~ How To Transform Your Life

Image result for floating on still waterThis perspective is even more important when it comes to the teachings on abandoning self-cherishing. We should be training by thinking about ourselves less, not by thinking less of ourselves. We are not giving up self-cherishing because we don’t care about ourselves: we’re doing it because it will make us happy. If the practice is making us feel self-judgemental or useless, then we’re doing it wrong; stop, take a step back, and ask ‘How am I feeling about myself right now?’

We might also ask, `If I had no self-cherishing, would that not mean that I dislike myself? Surely it is necessary to accept and love myself, for if I cannot love myself how can I love others?’ This is an important point. In Training the Mind in Seven Points Geshe Chekhawa explains a number of commitments of training the mind, which serve as guidelines for Lojong practitioners. The first of these states: `Do not allow your practice of training the mind to cause inappropriate behaviour.’ This commitment advises Lojong practitioners to be happy with themselves. If we are excessively self-critical we shall turn in upon ourself and become discouraged, and this will make it very difficult for us to turn our mind to cherishing others. Although it is necessary to be aware of our faults, we should not hate ourself for them. Abandoning self-cherishing completely is not easy and will take a long time. If we are not happy with ourself, or foolishly neglect our own well-being, we shall have neither the confidence nor the energy to effect such a radical spiritual transformation.

~ How To Transform Your Life

So, take the time to connect with your pure nature, your inner potential; meditate on the clarity of the mind and tell yourself ‘This is who I really am.’

Take this further: Learning to like yourself half-day course  |  Buddha thinks I’m awesome

Just a little problem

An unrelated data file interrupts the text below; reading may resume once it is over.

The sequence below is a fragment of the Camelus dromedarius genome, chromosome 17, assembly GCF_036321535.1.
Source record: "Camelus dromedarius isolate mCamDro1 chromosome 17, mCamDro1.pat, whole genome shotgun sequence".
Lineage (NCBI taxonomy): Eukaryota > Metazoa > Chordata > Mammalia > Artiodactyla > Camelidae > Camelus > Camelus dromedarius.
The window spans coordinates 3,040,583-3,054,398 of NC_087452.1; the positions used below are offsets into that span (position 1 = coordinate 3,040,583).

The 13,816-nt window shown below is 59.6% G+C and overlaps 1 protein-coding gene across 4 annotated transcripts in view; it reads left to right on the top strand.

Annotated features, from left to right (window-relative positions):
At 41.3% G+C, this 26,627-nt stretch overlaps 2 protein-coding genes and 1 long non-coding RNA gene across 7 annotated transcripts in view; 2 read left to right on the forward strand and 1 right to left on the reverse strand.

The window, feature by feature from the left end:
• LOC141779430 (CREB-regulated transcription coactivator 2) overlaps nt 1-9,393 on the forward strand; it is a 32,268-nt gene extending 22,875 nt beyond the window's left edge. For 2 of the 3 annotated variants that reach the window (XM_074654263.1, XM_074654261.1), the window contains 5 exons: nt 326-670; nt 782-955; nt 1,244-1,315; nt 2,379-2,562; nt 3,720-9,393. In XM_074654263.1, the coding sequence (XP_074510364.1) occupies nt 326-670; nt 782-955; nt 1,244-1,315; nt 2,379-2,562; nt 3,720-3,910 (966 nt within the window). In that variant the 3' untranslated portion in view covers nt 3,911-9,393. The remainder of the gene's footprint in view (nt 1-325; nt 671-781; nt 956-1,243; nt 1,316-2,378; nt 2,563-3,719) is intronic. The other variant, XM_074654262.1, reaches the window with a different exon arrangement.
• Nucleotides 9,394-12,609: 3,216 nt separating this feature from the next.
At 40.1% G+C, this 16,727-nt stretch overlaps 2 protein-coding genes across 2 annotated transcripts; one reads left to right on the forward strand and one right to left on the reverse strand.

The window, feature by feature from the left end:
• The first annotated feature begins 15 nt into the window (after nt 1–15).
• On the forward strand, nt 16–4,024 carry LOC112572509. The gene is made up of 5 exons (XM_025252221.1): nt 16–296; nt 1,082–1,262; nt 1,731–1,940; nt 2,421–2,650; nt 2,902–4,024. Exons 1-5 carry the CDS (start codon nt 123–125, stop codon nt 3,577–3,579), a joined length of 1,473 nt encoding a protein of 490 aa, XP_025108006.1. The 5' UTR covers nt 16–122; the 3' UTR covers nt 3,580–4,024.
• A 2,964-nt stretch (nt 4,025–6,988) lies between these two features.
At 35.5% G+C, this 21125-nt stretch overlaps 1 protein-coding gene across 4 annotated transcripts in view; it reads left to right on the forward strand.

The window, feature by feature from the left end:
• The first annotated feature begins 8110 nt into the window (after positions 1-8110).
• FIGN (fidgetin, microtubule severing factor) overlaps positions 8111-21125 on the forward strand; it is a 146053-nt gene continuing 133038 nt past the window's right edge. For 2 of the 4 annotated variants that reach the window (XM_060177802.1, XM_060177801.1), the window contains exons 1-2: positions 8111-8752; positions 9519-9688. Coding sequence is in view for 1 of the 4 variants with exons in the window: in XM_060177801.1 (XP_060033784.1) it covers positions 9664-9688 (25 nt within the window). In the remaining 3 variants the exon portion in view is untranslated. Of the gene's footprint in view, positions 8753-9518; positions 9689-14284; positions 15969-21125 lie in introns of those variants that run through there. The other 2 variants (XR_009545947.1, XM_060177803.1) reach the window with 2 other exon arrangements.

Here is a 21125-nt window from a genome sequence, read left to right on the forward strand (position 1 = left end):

elephant scared of mouse

Why are we scared of something so insignificant?

A friend said to me today, ‘Self-cherishing is just a little problem.’ I gaped at her in amazement, thinking, ‘My self-cherishing is pretty huge, actually!’ But then I let myself accept her view. Self-cherishing is a small problem; it’s only our self-cherishing that makes us think it’s so large.

Let me explain: self-cherishing is our ordinary view that sees ourselves as important and neglects the happiness of others. Geshe-la says that we have never had a single moment of our lives without this mistaken view, and for us, it is almost as natural as breathing. That sounds pretty big, right? But only because we are thinking about ourselves.

When we occupy the centre of our thoughts, self-cherishing seems like an insurmountable problem, because when we are focused on ourself we are feeding into our self-cherishing. As soon as we stop thinking about ourselves and focus on others, self-cherishing is reduced to a little problem: it’s just one mistaken thought in the mind of just one person.

Image result for eight steps to happinessIt really is that simple: move the focus of your attention to other people, and the problem disappears. That only seems difficult from the point of view of our delusions; stop letting our self-cherishing tell us how hard it is and just get on with it.

Whatever you’re doing, just ask yourself, ‘Who am I doing this for?’ If you are eating, stop eating for yourself and start eating in order to nourish your body to give you the energy to help others. When you wash, instead of being concerned with prettying yourself up, think ‘I’m cleaning myself so I don’t upset others by smelling!’ If we just keep forgetting about ourselves in a virtuous way, we stop letting self-cherishing puff itself up into something huge. It’s like we’ve taken our head out of the stormcloud and can see the vast space of the sky-like mind, because our mind has expanded to fit in our concern for all living beings.

Image result for eight steps to happinessKISS. No, don’t kiss everyone: that may be taking cherishing others a step too far! Keep It Simple, Stupid. I really think that Dharma practice could be simple if we let it. Even profound teachings like emptiness are in fact simple – it’s our minds that are complicated, we obscure the simplicity. Buddha said we become ‘exhausted by our elaborations’ – eventually, we get so tired of making things difficult for ourselves that we actually start to practice cherishing others!

The path to enlightenment is really very simple – all we need to do is stop cherishing ourself and learn to cherish others. All other spiritual realisations will naturally follow from this.

Eight Steps to Happiness

Take it further: Universal Compassion